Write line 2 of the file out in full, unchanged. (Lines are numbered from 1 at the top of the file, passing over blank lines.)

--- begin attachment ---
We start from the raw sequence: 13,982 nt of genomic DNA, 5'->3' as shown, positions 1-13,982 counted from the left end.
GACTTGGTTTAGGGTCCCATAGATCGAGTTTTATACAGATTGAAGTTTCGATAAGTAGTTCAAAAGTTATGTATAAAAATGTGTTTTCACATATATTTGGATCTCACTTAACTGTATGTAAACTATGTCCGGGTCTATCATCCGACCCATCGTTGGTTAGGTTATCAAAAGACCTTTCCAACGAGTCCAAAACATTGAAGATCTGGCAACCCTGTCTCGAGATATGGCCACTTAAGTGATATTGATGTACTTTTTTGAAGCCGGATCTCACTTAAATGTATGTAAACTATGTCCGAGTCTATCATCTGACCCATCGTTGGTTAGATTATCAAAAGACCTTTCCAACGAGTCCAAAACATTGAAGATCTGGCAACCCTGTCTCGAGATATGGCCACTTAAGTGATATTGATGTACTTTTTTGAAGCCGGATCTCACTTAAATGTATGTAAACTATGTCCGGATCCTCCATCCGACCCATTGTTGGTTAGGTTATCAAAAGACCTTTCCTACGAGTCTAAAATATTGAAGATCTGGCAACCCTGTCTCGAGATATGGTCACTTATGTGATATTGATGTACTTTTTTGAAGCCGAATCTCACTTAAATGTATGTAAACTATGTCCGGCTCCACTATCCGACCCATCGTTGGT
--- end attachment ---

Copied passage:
GACTTGGTTTAGGGTCCCATAGATCGAGTTTTATACAGATTGAAGTTTCGATAAGTAGTTCAAAAGTTATGTATAAAAATGTGTTTTCACATATATTTGGATCTCACTTAACTGTATGTAAACTATGTCCGGGTCTATCATCCGACCCATCGTTGGTTAGGTTATCAAAAGACCTTTCCAACGAGTCCAAAACATTGAAGATCTGGCAACCCTGTCTCGAGATATGGCCACTTAAGTGATATTGATGTACTTTTTTGAAGCCGGATCTCACTTAAATGTATGTAAACTATGTCCGAGTCTATCATCTGACCCATCGTTGGTTAGATTATCAAAAGACCTTTCCAACGAGTCCAAAACATTGAAGATCTGGCAACCCTGTCTCGAGATATGGCCACTTAAGTGATATTGATGTACTTTTTTGAAGCCGGATCTCACTTAAATGTATGTAAACTATGTCCGGATCCTCCATCCGACCCATTGTTGGTTAGGTTATCAAAAGACCTTTCCTACGAGTCTAAAATATTGAAGATCTGGCAACCCTGTCTCGAGATATGGTCACTTATGTGATATTGATGTACTTTTTTGAAGCCGAATCTCACTTAAATGTATGTAAACTATGTCCGGCTCCACTATCCGACCCATCGTTGGT